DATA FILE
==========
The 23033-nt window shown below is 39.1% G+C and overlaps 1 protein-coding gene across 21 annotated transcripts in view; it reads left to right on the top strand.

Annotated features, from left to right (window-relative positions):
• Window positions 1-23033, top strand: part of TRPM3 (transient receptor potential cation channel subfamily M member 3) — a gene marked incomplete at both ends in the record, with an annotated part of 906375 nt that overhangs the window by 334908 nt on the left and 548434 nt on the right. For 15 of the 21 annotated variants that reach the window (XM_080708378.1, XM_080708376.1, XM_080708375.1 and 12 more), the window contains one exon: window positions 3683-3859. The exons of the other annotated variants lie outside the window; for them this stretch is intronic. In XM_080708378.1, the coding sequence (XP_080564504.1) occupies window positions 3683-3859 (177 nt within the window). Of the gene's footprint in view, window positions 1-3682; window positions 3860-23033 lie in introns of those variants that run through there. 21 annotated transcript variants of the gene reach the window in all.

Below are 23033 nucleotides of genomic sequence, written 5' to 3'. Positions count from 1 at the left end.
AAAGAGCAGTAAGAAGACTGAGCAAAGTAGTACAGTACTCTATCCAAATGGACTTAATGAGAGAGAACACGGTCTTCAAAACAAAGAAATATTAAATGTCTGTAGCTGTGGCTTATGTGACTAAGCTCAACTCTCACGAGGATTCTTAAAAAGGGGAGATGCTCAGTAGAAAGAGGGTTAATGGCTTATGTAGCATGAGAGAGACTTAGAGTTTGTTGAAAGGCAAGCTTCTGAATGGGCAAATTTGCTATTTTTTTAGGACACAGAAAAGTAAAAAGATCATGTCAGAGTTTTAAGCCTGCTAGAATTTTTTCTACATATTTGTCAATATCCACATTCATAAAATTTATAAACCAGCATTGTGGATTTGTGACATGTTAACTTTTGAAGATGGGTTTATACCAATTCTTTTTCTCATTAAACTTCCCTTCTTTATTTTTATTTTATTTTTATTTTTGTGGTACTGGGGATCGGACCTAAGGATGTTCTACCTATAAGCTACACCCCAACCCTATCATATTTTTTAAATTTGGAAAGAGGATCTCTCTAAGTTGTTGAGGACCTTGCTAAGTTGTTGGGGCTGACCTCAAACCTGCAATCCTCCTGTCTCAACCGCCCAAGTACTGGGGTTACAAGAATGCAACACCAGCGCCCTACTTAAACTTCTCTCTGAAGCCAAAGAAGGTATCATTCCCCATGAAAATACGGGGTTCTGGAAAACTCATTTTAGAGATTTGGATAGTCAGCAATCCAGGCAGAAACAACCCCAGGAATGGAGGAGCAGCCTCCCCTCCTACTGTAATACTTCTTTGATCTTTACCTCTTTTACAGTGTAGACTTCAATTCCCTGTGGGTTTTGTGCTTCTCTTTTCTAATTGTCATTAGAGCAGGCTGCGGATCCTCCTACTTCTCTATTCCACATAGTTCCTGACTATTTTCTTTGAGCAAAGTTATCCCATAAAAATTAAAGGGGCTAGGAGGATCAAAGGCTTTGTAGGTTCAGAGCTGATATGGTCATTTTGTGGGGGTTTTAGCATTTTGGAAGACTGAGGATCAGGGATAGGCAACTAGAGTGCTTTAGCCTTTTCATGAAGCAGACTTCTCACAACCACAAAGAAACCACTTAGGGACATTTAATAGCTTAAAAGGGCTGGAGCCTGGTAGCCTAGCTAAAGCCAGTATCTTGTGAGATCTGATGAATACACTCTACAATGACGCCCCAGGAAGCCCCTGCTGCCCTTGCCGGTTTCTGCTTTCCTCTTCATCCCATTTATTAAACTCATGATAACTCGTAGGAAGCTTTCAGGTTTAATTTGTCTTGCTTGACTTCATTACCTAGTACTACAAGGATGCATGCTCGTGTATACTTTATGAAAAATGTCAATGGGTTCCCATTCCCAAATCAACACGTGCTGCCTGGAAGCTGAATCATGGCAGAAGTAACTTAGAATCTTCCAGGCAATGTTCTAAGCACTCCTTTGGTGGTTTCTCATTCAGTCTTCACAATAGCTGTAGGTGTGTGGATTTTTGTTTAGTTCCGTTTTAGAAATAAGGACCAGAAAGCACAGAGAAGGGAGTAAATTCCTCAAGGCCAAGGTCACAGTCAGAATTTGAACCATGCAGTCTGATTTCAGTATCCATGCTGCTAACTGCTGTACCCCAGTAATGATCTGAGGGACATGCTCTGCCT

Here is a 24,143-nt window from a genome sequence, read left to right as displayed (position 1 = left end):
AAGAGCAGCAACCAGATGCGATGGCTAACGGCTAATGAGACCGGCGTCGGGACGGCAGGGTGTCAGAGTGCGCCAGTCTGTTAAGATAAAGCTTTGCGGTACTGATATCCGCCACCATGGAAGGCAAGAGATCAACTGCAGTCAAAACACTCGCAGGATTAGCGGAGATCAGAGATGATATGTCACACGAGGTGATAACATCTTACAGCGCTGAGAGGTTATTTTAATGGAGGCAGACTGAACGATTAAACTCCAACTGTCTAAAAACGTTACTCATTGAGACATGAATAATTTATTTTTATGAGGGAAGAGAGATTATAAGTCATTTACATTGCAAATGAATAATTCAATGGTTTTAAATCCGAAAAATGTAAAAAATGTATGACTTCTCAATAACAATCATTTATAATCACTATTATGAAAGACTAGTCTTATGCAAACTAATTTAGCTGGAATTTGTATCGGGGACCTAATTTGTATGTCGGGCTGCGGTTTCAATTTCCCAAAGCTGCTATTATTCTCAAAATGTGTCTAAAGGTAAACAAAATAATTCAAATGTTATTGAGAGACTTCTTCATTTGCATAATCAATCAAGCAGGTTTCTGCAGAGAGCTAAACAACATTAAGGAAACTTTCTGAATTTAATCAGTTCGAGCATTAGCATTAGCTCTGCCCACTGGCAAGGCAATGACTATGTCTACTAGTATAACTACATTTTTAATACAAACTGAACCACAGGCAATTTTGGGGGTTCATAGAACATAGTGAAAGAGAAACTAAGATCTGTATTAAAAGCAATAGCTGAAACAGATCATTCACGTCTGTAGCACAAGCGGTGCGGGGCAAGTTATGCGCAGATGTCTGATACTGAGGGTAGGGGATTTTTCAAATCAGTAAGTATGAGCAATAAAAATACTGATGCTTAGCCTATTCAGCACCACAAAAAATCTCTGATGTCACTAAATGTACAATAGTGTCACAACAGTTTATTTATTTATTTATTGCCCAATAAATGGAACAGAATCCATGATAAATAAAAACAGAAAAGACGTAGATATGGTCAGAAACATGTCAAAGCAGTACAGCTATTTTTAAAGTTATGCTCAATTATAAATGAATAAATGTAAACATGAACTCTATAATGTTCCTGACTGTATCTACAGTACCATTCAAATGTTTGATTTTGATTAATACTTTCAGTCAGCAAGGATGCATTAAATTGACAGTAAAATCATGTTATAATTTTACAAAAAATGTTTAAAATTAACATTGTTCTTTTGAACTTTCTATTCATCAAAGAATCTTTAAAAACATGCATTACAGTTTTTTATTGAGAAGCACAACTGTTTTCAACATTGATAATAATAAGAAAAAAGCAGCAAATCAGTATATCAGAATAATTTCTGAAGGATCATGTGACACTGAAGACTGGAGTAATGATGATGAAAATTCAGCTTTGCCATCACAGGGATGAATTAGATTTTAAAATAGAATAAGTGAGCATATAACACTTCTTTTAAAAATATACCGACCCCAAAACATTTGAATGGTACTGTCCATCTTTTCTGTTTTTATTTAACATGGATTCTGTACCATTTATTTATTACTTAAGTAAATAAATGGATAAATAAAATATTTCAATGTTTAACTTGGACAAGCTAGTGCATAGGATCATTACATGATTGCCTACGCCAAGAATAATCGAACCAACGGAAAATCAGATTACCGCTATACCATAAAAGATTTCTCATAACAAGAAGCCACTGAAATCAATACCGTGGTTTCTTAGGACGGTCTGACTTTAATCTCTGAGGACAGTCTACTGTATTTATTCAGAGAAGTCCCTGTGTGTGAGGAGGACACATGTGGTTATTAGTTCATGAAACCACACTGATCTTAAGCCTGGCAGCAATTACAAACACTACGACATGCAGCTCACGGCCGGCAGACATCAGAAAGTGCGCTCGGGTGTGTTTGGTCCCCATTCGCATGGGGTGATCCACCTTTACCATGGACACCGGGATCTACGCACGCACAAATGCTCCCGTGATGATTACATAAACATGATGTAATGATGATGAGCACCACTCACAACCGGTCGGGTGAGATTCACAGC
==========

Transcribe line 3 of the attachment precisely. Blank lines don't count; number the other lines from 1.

• Window positions 1-23033, top strand: part of TRPM3 (transient receptor potential cation channel subfamily M member 3) — a gene marked incomplete at both ends in the record, with an annotated part of 906375 nt that overhangs the window by 334908 nt on the left and 548434 nt on the right. For 15 of the 21 annotated variants that reach the window (XM_080708378.1, XM_080708376.1, XM_080708375.1 and 12 more), the window contains one exon: window positions 3683-3859. The exons of the other annotated variants lie outside the window; for them this stretch is intronic. In XM_080708378.1, the coding sequence (XP_080564504.1) occupies window positions 3683-3859 (177 nt within the window). Of the gene's footprint in view, window positions 1-3682; window positions 3860-23033 lie in introns of those variants that run through there. 21 annotated transcript variants of the gene reach the window in all.